Twelve states have sued EPA, "claiming the rule is unlawful and amounts to a federal power grab," Sadasivam writes. "And at least half a dozen other states have set up legislative hurdles for the environmental agencies in charge of putting together a compliance plan. Yet, the vast majority of state agencies charged with drafting a compliance plan have sidestepped these political fights and begun work on plans that might meet the EPA’s carbon reduction targets."
Ken Colburn, a senior associate at The Regulatory Assistance Project, a nonprofit providing technical assistance on energy and the environment, told Sadasivam, "Even the reddest states have recognized that while the political leadership may want to go ahead with challenging the rule, if those challenges don't prevail, the governors will come back and say, 'We lost, now what are we going to do?' It would be irresponsible for the agencies to not have a Plan B developed." (InsideClimate News graphic)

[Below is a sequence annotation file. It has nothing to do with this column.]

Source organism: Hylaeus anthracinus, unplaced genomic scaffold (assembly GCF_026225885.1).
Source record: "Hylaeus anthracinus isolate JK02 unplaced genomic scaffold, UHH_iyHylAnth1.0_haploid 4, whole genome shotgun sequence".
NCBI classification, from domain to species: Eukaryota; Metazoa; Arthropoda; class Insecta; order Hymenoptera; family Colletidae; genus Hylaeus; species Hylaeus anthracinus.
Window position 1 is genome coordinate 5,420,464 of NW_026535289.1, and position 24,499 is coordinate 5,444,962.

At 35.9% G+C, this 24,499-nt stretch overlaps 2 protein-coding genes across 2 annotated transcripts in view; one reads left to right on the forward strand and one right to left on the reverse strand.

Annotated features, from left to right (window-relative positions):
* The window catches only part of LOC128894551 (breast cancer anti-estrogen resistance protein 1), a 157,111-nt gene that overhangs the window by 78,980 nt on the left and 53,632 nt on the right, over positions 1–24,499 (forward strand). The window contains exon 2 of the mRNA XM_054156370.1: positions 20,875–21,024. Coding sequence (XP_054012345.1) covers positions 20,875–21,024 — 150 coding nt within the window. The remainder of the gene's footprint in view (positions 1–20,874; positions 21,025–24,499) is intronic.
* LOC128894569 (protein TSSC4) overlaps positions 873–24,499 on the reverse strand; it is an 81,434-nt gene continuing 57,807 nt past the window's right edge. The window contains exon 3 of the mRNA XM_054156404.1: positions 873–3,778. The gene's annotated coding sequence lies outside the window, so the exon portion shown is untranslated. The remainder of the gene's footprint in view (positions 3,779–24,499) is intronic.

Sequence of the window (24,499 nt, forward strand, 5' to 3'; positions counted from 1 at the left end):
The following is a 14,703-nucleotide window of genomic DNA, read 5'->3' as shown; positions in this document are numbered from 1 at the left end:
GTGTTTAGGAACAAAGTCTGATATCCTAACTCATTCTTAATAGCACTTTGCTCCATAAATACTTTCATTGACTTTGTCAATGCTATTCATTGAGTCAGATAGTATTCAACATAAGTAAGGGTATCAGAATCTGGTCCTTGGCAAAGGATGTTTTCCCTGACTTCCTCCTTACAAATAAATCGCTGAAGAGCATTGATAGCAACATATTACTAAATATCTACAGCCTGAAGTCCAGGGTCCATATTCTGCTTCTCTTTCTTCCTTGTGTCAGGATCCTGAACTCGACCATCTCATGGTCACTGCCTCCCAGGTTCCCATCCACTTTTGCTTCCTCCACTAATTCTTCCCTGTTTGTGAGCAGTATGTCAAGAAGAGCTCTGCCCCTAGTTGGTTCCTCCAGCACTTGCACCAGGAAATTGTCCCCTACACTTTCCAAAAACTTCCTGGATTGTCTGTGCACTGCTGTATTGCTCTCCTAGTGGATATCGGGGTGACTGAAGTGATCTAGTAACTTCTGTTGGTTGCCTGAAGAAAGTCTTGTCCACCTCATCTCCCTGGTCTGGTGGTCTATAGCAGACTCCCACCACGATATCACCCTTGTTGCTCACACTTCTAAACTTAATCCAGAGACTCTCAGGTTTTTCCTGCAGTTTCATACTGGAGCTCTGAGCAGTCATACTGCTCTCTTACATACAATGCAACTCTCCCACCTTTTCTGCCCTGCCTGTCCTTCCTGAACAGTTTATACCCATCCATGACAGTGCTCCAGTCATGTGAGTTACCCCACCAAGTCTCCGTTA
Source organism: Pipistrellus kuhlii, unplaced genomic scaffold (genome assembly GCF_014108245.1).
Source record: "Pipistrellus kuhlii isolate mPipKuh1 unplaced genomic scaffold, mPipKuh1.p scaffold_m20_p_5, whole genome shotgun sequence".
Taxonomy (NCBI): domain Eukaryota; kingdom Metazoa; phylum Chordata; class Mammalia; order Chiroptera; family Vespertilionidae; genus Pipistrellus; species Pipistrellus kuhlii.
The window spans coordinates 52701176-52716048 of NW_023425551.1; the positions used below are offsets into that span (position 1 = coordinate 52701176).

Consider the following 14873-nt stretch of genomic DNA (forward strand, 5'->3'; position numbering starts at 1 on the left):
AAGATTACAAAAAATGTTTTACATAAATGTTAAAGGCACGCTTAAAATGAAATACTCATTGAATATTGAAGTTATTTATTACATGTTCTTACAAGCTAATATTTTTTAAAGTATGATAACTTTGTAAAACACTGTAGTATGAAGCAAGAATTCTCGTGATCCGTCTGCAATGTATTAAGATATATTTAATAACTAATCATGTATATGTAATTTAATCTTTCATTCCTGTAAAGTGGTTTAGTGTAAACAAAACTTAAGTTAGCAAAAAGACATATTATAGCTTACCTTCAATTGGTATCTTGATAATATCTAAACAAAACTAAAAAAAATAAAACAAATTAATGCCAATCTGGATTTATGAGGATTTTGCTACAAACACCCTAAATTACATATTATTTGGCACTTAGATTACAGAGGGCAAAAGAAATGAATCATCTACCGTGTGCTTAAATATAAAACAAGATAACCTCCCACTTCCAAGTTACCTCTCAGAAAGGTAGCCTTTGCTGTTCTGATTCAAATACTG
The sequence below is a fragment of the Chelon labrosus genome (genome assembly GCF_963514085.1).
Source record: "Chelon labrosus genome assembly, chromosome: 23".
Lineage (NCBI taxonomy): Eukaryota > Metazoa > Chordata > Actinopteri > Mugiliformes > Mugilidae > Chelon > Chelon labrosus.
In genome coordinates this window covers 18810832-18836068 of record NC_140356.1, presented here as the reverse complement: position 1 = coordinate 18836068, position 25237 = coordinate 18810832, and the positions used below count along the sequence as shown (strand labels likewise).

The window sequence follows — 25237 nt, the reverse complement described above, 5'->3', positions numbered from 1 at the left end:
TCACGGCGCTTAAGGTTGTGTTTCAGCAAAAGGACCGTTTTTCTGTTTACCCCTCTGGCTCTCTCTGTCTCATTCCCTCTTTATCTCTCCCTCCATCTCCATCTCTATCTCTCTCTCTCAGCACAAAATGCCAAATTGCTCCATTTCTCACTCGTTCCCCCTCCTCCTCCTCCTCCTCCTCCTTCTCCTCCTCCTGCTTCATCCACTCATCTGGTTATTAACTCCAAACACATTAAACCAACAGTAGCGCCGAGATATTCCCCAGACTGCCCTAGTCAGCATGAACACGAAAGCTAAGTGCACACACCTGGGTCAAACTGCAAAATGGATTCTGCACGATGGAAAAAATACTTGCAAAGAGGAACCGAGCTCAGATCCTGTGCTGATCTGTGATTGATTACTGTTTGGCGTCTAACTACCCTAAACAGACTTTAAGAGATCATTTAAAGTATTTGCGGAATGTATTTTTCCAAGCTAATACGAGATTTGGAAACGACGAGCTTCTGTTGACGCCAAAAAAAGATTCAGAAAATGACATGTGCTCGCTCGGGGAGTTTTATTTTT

"Last month the National Association of Clean Air Agencies released an encyclopedia of options that states could pursue to meet their targets," Sadasivam writes. "The report explores 25 approaches to reduce carbon emissions and discusses their regulatory impact, reduction in carbon levels and costs . . . The National Governors Association has also launched an initiative to help states study ways to comply with the carbon regulations." (Read more)